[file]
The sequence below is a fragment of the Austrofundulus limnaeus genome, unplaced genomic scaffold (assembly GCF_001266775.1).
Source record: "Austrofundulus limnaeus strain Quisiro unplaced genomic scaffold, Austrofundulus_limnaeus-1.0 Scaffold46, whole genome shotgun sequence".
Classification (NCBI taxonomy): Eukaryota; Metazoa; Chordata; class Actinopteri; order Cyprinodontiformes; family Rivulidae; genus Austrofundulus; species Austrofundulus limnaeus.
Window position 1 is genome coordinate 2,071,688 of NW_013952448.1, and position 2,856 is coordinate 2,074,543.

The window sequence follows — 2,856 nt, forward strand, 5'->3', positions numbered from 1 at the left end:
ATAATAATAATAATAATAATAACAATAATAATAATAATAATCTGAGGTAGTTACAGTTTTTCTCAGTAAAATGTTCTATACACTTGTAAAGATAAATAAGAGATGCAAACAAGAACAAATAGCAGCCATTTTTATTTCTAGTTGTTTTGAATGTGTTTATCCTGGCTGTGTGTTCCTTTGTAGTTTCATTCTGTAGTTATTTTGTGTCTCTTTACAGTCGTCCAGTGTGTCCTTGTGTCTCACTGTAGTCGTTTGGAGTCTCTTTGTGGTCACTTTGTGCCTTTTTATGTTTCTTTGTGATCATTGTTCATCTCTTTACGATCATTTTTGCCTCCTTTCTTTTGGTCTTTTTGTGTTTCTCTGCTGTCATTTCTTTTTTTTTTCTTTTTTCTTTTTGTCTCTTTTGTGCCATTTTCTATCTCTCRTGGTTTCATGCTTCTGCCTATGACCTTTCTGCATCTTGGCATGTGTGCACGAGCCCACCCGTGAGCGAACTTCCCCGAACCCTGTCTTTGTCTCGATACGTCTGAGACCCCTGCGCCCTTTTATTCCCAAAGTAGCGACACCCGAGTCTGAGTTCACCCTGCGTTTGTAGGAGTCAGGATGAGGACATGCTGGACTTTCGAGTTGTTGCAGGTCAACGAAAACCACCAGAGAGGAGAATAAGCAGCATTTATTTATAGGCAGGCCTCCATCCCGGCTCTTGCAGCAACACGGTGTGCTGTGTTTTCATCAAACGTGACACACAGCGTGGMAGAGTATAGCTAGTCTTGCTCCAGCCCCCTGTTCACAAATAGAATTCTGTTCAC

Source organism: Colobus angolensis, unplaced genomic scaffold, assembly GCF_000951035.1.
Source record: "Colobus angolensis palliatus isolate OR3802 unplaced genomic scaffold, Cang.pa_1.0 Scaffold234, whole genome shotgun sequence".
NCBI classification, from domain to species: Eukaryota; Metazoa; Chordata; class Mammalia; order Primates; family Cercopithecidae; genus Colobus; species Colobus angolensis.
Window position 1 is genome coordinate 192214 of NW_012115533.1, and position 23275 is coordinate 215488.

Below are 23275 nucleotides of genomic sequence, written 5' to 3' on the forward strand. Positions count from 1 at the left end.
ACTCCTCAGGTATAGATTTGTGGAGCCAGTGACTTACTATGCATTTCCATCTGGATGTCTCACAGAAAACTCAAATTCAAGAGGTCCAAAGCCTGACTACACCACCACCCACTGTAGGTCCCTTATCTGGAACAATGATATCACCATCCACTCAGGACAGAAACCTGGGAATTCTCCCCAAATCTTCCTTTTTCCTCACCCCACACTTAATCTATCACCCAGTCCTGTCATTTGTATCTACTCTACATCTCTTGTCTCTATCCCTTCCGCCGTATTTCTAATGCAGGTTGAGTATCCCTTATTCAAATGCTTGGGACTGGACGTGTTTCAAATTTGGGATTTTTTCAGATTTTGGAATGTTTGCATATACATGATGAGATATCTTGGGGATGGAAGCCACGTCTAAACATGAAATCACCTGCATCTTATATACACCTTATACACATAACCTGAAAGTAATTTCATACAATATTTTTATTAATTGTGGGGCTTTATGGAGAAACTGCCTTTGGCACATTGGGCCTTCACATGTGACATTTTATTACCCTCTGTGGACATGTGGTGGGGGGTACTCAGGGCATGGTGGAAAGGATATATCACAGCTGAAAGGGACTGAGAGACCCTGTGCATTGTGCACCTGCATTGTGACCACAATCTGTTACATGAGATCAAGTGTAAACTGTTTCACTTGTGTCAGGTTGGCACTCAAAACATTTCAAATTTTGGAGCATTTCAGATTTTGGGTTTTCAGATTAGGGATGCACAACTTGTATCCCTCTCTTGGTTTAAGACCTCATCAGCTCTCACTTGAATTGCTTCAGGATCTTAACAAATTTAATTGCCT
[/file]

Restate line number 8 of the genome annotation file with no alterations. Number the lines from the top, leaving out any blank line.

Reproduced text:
Source record: "Colobus angolensis palliatus isolate OR3802 unplaced genomic scaffold, Cang.pa_1.0 Scaffold234, whole genome shotgun sequence".